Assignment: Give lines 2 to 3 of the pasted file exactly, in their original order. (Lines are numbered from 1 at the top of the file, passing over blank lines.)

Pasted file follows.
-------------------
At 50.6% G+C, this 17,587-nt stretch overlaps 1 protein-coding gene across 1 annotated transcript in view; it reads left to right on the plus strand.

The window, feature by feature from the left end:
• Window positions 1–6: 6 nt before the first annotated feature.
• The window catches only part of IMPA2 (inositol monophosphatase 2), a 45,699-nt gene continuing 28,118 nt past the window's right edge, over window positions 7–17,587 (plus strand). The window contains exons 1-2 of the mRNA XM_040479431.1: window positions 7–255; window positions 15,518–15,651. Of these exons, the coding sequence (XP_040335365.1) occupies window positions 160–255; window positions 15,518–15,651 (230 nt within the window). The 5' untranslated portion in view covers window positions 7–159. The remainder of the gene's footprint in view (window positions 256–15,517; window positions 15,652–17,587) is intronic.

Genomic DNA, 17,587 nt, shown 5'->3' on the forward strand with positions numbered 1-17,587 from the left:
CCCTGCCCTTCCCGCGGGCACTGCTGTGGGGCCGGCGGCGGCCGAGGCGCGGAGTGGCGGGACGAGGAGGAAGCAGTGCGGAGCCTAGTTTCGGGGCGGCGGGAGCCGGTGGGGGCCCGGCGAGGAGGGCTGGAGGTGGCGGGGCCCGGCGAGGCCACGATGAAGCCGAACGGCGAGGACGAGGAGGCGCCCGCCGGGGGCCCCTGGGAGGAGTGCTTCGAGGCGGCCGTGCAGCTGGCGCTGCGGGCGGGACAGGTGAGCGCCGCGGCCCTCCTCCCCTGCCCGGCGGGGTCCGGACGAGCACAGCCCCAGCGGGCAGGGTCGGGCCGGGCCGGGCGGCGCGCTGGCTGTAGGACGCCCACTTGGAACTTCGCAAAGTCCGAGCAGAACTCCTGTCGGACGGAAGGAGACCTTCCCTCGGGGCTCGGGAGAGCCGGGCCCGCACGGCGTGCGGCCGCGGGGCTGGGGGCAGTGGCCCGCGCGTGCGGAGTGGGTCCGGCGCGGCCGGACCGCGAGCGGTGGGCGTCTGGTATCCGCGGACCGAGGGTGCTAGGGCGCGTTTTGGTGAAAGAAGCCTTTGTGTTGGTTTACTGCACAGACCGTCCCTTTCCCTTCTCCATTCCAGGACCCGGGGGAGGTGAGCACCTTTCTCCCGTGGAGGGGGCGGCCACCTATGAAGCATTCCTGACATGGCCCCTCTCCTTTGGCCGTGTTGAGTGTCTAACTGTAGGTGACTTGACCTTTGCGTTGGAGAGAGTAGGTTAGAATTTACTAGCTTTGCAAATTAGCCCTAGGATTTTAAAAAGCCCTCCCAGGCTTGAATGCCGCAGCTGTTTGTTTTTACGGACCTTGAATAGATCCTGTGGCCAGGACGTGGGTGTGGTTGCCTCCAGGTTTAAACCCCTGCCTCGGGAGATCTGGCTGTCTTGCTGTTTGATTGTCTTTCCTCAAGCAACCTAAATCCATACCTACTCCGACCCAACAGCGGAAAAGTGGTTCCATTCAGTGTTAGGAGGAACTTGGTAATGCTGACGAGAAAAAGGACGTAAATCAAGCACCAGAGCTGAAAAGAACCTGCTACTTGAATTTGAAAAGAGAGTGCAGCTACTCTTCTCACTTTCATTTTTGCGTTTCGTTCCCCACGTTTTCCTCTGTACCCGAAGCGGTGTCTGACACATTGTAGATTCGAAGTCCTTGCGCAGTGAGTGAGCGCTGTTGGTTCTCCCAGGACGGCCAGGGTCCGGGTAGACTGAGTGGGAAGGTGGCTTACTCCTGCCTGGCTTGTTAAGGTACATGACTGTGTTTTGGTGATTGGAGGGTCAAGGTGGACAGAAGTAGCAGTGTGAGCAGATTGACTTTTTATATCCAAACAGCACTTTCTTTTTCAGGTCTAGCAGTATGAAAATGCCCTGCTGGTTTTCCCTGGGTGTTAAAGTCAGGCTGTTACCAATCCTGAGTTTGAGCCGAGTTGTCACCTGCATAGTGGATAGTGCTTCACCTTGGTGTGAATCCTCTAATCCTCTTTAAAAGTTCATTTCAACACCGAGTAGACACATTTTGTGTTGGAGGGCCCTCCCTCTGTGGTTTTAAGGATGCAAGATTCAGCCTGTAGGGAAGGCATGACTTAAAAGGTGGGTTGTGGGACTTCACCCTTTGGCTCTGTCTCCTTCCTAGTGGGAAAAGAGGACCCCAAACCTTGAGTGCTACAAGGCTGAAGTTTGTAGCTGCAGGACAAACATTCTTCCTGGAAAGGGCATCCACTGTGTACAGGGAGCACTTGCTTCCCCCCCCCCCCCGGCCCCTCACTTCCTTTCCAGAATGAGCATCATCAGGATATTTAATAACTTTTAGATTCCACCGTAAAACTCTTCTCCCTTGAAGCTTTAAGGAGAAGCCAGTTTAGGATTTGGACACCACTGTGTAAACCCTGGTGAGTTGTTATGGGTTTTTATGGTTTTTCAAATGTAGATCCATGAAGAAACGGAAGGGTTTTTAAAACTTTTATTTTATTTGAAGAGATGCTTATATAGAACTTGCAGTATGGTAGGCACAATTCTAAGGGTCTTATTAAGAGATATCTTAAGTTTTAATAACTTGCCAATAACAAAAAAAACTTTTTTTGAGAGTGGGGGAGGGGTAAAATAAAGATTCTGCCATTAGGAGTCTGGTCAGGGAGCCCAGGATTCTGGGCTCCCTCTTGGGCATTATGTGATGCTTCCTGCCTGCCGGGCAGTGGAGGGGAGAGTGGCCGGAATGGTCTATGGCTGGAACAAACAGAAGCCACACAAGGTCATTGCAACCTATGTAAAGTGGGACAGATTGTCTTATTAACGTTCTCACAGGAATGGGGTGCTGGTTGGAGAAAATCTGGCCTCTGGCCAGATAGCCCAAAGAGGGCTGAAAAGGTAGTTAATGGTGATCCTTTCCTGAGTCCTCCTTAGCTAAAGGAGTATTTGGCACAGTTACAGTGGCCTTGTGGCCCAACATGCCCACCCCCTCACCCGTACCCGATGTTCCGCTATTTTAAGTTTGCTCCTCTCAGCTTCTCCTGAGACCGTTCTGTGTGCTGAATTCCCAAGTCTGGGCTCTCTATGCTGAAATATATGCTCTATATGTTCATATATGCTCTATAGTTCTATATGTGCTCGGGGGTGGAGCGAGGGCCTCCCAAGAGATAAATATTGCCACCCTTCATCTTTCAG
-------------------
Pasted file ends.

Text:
The window, feature by feature from the left end:
• Window positions 1–6: 6 nt before the first annotated feature.